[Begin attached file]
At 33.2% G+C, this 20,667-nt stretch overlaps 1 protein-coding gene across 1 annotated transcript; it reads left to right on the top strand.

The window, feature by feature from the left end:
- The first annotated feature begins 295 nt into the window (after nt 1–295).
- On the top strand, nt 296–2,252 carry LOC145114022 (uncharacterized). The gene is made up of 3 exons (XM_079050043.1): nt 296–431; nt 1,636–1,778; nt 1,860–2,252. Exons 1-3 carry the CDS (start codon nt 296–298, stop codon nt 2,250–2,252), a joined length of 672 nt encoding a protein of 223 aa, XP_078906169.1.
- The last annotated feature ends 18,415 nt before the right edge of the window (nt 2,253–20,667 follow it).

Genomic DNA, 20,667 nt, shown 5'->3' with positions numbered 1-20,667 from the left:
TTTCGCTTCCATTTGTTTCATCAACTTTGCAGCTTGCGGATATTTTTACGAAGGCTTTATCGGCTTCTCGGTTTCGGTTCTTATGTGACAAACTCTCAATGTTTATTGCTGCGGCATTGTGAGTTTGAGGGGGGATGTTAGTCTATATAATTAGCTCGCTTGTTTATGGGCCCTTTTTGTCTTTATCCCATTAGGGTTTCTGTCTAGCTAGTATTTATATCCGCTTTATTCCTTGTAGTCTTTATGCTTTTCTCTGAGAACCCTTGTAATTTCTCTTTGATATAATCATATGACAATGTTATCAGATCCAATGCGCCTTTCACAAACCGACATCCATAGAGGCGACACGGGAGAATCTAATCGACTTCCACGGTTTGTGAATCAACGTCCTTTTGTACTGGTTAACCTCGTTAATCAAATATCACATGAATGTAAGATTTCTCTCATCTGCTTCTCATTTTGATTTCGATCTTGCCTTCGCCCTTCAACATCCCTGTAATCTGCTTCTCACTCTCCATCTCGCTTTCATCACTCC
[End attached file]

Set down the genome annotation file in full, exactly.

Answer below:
At 33.2% G+C, this 20,667-nt stretch overlaps 1 protein-coding gene across 1 annotated transcript; it reads left to right on the top strand.

The window, feature by feature from the left end:
- The first annotated feature begins 295 nt into the window (after nt 1–295).
- On the top strand, nt 296–2,252 carry LOC145114022 (uncharacterized). The gene is made up of 3 exons (XM_079050043.1): nt 296–431; nt 1,636–1,778; nt 1,860–2,252. Exons 1-3 carry the CDS (start codon nt 296–298, stop codon nt 2,250–2,252), a joined length of 672 nt encoding a protein of 223 aa, XP_078906169.1.
- The last annotated feature ends 18,415 nt before the right edge of the window (nt 2,253–20,667 follow it).

Genomic DNA, 20,667 nt, shown 5'->3' with positions numbered 1-20,667 from the left:
TTTCGCTTCCATTTGTTTCATCAACTTTGCAGCTTGCGGATATTTTTACGAAGGCTTTATCGGCTTCTCGGTTTCGGTTCTTATGTGACAAACTCTCAATGTTTATTGCTGCGGCATTGTGAGTTTGAGGGGGGATGTTAGTCTATATAATTAGCTCGCTTGTTTATGGGCCCTTTTTGTCTTTATCCCATTAGGGTTTCTGTCTAGCTAGTATTTATATCCGCTTTATTCCTTGTAGTCTTTATGCTTTTCTCTGAGAACCCTTGTAATTTCTCTTTGATATAATCATATGACAATGTTATCAGATCCAATGCGCCTTTCACAAACCGACATCCATAGAGGCGACACGGGAGAATCTAATCGACTTCCACGGTTTGTGAATCAACGTCCTTTTGTACTGGTTAACCTCGTTAATCAAATATCACATGAATGTAAGATTTCTCTCATCTGCTTCTCATTTTGATTTCGATCTTGCCTTCGCCCTTCAACATCCCTGTAATCTGCTTCTCACTCTCCATCTCGCTTTCATCACTCC